Official papers indicate she died at 89 years of age, but who is to say? At the time of her birth, the government took records just about as seriously as a dandelion seed's path in the wind. No one really knew, or really cared for that matter. You only did a handful of things in the little village from where she made a lifetime: you were born, you died, and in between you worked. Glimpses of happiness and joy were scattered throughout her passing days, but the penetrating shine of pure bliss never blinded any one part of her life. It was a steady, dim beam guiding her life's path, the only intensity of light she knew. Can you ever know the brightness of the sun if you never gaze into its core?
Her village was small, filled with loving, hard-working people in the former Yugoslavia. She resided in her tiny, 2-room adobe very comfortably during the spring and fall seasons. The other two seasons were grueling at best, for reasons opposite each other. I'd call her home a cabin or a hut if it wasn't for the fact those terms would have given too much credit. She had no running water, no indoor plumbing. The sink, the bath, the washer were all down by the river. Only the past decade of her life was electricity introduced to her world. The wood-burning stove did double-duty, providing heat during the winter months, as well as cooked food, what little there was of it. She lived a lifetime, never learning how to read or write, but knew how to work the land to survive.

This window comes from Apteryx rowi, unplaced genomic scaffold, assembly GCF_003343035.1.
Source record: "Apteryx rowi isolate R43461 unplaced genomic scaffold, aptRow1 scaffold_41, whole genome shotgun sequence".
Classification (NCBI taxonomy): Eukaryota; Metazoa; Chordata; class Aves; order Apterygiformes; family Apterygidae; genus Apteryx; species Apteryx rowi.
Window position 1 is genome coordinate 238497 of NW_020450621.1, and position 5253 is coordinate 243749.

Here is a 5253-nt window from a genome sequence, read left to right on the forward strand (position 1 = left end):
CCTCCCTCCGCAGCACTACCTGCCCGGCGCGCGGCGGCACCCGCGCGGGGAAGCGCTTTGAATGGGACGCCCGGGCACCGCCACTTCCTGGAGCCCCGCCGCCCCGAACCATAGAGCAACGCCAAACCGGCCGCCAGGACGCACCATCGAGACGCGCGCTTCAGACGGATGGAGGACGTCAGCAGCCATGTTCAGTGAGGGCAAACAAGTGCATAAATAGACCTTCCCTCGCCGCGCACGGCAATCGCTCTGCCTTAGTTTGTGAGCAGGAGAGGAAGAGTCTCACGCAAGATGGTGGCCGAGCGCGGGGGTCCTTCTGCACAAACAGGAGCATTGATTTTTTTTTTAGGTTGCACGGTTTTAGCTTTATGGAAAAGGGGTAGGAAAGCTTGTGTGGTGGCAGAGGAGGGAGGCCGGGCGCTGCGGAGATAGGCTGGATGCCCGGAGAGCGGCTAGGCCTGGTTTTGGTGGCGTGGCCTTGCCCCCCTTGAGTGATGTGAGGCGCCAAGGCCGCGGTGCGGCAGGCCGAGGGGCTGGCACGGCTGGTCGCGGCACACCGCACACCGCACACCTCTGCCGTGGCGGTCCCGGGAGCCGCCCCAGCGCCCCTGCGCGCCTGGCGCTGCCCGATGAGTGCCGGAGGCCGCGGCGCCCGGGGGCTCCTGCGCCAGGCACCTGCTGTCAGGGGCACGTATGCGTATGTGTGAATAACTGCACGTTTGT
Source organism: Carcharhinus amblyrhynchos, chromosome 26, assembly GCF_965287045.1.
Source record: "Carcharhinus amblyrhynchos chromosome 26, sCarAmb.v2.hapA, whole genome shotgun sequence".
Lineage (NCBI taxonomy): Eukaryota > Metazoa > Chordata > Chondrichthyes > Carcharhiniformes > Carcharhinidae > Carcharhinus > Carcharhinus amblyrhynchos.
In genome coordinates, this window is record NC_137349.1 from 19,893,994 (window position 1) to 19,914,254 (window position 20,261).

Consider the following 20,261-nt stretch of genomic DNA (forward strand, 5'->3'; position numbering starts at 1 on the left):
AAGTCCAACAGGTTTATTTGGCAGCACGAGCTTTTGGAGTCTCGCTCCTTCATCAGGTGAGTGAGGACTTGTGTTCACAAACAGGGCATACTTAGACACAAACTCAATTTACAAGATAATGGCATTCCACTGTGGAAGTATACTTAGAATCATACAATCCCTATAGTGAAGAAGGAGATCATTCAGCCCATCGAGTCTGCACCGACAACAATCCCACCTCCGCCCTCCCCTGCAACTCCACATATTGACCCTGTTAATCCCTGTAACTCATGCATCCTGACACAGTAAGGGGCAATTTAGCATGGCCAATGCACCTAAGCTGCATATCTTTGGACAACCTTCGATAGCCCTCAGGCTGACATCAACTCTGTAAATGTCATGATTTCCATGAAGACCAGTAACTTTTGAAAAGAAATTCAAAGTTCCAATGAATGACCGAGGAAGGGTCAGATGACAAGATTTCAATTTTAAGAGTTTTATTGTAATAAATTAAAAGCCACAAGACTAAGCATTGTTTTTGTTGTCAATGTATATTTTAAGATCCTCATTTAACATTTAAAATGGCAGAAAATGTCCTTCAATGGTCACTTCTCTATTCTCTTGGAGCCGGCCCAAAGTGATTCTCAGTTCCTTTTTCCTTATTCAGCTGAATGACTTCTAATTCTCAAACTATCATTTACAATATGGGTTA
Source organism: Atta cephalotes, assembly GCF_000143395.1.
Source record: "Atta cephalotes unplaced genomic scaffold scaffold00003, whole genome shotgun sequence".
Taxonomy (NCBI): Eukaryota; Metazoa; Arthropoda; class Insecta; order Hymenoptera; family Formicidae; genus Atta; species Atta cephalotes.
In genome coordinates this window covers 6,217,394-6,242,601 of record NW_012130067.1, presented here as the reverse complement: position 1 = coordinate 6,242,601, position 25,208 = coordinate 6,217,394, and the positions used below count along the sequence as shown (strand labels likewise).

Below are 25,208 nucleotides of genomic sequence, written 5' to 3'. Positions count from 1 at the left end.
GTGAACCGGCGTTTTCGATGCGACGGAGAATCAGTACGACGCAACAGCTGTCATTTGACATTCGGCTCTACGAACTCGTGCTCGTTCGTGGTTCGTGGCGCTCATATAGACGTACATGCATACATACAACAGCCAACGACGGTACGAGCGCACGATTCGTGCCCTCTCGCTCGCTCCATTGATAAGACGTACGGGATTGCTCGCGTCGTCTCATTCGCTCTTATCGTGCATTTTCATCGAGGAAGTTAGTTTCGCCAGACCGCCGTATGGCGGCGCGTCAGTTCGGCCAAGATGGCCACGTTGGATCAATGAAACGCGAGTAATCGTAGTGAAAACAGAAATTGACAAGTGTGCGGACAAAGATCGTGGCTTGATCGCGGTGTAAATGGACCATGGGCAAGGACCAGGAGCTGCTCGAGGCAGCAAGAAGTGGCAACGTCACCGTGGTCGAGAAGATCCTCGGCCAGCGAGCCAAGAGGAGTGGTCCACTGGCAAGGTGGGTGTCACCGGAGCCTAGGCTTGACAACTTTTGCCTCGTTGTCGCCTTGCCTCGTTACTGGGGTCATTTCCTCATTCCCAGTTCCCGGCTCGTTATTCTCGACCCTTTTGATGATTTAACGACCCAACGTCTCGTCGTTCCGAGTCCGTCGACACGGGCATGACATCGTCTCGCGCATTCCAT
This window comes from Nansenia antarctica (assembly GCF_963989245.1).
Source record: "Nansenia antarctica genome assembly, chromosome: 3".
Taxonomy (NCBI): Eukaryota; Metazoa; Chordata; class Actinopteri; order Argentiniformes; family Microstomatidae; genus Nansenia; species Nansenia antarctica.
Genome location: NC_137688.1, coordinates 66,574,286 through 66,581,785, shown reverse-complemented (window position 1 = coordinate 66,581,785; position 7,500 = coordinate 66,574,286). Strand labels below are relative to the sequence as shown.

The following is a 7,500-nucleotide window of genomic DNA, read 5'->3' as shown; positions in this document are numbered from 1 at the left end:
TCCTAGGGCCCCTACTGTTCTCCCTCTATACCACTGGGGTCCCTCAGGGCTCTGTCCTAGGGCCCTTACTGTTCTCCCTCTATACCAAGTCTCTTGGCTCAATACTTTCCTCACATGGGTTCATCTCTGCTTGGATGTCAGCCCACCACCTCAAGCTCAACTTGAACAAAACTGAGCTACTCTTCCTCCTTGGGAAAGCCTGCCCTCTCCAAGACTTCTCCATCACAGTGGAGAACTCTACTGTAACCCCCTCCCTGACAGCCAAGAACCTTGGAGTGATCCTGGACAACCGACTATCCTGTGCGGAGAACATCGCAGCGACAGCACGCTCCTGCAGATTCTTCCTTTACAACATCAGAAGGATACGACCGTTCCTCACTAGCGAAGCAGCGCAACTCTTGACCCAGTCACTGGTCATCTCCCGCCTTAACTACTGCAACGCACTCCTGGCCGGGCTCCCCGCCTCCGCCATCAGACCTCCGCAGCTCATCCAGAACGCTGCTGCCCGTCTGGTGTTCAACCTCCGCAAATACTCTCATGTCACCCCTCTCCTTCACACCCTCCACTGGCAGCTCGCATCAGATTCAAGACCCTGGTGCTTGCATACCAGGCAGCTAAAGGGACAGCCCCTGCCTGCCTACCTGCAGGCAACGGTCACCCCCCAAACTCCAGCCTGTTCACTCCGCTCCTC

With the exception of one son, her children fled the village for better opportunity. One even came to America. That son would only see his mother once, maybe twice more, in her lifetime, but his dedication was always strong, sending her money as often as the rain falls in Ireland. Her end came, as it will for us all. But her end did not come hundreds of years ago, as indicated by her living conditions. No, her end came earlier this week.
I only met my paternal grandmother once, face-to-face, on a trip to Europe when I was 16 years old. She made me popcorn on that wood stove of her's and it was the best. She did not know English, I only knew a little of her language. Despite the language barrier, we had bloodlines between us that bonded us from the start. My father is the son that made it to America, but that's a whole 'nother story.
Goodbye my Baba. Your life was long and hard but now you can finally rest in the arms of heaven where a softer, more gentler journey awaits you. Love you, always.